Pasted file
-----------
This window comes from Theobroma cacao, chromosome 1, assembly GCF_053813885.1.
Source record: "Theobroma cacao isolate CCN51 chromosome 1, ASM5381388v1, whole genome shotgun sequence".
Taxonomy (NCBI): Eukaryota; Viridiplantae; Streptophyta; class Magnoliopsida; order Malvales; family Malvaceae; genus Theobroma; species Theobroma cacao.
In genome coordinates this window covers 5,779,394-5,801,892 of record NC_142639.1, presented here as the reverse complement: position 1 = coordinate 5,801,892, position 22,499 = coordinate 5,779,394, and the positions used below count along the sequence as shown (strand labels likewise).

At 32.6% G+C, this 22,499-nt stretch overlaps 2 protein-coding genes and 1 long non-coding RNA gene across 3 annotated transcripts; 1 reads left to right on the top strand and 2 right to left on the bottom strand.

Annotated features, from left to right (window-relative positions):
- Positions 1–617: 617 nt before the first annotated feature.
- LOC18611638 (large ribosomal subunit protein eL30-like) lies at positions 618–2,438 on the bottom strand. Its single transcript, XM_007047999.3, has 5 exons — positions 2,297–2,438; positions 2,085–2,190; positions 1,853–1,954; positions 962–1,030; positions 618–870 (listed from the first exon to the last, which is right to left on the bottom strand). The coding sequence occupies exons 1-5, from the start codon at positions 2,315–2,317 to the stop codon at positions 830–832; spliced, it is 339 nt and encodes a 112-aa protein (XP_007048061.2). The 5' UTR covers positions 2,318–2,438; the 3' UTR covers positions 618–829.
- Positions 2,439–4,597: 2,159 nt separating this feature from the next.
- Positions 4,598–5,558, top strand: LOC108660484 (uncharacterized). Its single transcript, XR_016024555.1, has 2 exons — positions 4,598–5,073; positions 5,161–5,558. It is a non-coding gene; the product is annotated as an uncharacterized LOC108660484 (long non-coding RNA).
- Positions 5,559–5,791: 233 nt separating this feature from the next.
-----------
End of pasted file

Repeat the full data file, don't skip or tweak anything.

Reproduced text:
This window comes from Theobroma cacao, chromosome 1, assembly GCF_053813885.1.
Source record: "Theobroma cacao isolate CCN51 chromosome 1, ASM5381388v1, whole genome shotgun sequence".
Taxonomy (NCBI): Eukaryota; Viridiplantae; Streptophyta; class Magnoliopsida; order Malvales; family Malvaceae; genus Theobroma; species Theobroma cacao.
In genome coordinates this window covers 5,779,394-5,801,892 of record NC_142639.1, presented here as the reverse complement: position 1 = coordinate 5,801,892, position 22,499 = coordinate 5,779,394, and the positions used below count along the sequence as shown (strand labels likewise).

At 32.6% G+C, this 22,499-nt stretch overlaps 2 protein-coding genes and 1 long non-coding RNA gene across 3 annotated transcripts; 1 reads left to right on the top strand and 2 right to left on the bottom strand.

Annotated features, from left to right (window-relative positions):
- Positions 1–617: 617 nt before the first annotated feature.
- LOC18611638 (large ribosomal subunit protein eL30-like) lies at positions 618–2,438 on the bottom strand. Its single transcript, XM_007047999.3, has 5 exons — positions 2,297–2,438; positions 2,085–2,190; positions 1,853–1,954; positions 962–1,030; positions 618–870 (listed from the first exon to the last, which is right to left on the bottom strand). The coding sequence occupies exons 1-5, from the start codon at positions 2,315–2,317 to the stop codon at positions 830–832; spliced, it is 339 nt and encodes a 112-aa protein (XP_007048061.2). The 5' UTR covers positions 2,318–2,438; the 3' UTR covers positions 618–829.
- Positions 2,439–4,597: 2,159 nt separating this feature from the next.
- Positions 4,598–5,558, top strand: LOC108660484 (uncharacterized). Its single transcript, XR_016024555.1, has 2 exons — positions 4,598–5,073; positions 5,161–5,558. It is a non-coding gene; the product is annotated as an uncharacterized LOC108660484 (long non-coding RNA).
- Positions 5,559–5,791: 233 nt separating this feature from the next.